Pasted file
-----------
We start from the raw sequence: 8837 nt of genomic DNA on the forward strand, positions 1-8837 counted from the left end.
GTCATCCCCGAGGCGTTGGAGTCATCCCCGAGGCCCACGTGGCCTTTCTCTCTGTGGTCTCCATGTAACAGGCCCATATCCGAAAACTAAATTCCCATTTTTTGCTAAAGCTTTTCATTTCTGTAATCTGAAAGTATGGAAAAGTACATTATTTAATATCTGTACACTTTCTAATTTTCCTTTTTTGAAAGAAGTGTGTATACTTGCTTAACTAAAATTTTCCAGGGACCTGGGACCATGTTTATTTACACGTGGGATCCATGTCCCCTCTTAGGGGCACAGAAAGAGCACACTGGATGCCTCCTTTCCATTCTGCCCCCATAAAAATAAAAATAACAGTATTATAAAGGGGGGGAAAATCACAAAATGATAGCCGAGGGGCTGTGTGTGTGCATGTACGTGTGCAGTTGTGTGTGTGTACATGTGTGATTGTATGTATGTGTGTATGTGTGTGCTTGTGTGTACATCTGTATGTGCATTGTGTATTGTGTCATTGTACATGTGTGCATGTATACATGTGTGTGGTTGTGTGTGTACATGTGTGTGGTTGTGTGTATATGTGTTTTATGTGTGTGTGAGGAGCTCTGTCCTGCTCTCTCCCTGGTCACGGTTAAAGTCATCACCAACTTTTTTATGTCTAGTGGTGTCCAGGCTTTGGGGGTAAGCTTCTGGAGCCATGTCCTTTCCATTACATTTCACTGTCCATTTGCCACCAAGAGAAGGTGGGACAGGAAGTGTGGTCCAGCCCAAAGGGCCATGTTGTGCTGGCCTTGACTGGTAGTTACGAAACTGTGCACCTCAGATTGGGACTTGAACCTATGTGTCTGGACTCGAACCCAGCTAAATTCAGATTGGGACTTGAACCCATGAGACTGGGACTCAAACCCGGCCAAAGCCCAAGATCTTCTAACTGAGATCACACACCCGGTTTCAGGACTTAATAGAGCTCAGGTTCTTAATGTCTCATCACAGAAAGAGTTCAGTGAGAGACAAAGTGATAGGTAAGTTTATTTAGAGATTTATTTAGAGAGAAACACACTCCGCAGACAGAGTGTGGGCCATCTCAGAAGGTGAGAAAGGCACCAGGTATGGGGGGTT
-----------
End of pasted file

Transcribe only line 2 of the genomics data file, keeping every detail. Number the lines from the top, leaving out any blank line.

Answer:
GTCATCCCCGAGGCGTTGGAGTCATCCCCGAGGCCCACGTGGCCTTTCTCTCTGTGGTCTCCATGTAACAGGCCCATATCCGAAAACTAAATTCCCATTTTTTGCTAAAGCTTTTCATTTCTGTAATCTGAAAGTATGGAAAAGTACATTATTTAATATCTGTACACTTTCTAATTTTCCTTTTTTGAAAGAAGTGTGTATACTTGCTTAACTAAAATTTTCCAGGGACCTGGGACCATGTTTATTTACACGTGGGATCCATGTCCCCTCTTAGGGGCACAGAAAGAGCACACTGGATGCCTCCTTTCCATTCTGCCCCCATAAAAATAAAAATAACAGTATTATAAAGGGGGGGAAAATCACAAAATGATAGCCGAGGGGCTGTGTGTGTGCATGTACGTGTGCAGTTGTGTGTGTGTACATGTGTGATTGTATGTATGTGTGTATGTGTGTGCTTGTGTGTACATCTGTATGTGCATTGTGTATTGTGTCATTGTACATGTGTGCATGTATACATGTGTGTGGTTGTGTGTGTACATGTGTGTGGTTGTGTGTATATGTGTTTTATGTGTGTGTGAGGAGCTCTGTCCTGCTCTCTCCCTGGTCACGGTTAAAGTCATCACCAACTTTTTTATGTCTAGTGGTGTCCAGGCTTTGGGGGTAAGCTTCTGGAGCCATGTCCTTTCCATTACATTTCACTGTCCATTTGCCACCAAGAGAAGGTGGGACAGGAAGTGTGGTCCAGCCCAAAGGGCCATGTTGTGCTGGCCTTGACTGGTAGTTACGAAACTGTGCACCTCAGATTGGGACTTGAACCTATGTGTCTGGACTCGAACCCAGCTAAATTCAGATTGGGACTTGAACCCATGAGACTGGGACTCAAACCCGGCCAAAGCCCAAGATCTTCTAACTGAGATCACACACCCGGTTTCAGGACTTAATAGAGCTCAGGTTCTTAATGTCTCATCACAGAAAGAGTTCAGTGAGAGACAAAGTGATAGGTAAGTTTATTTAGAGATTTATTTAGAGAGAAACACACTCCGCAGACAGAGTGTGGGCCATCTCAGAAGGTGAGAAAGGCACCAGGTATGGGGGGTT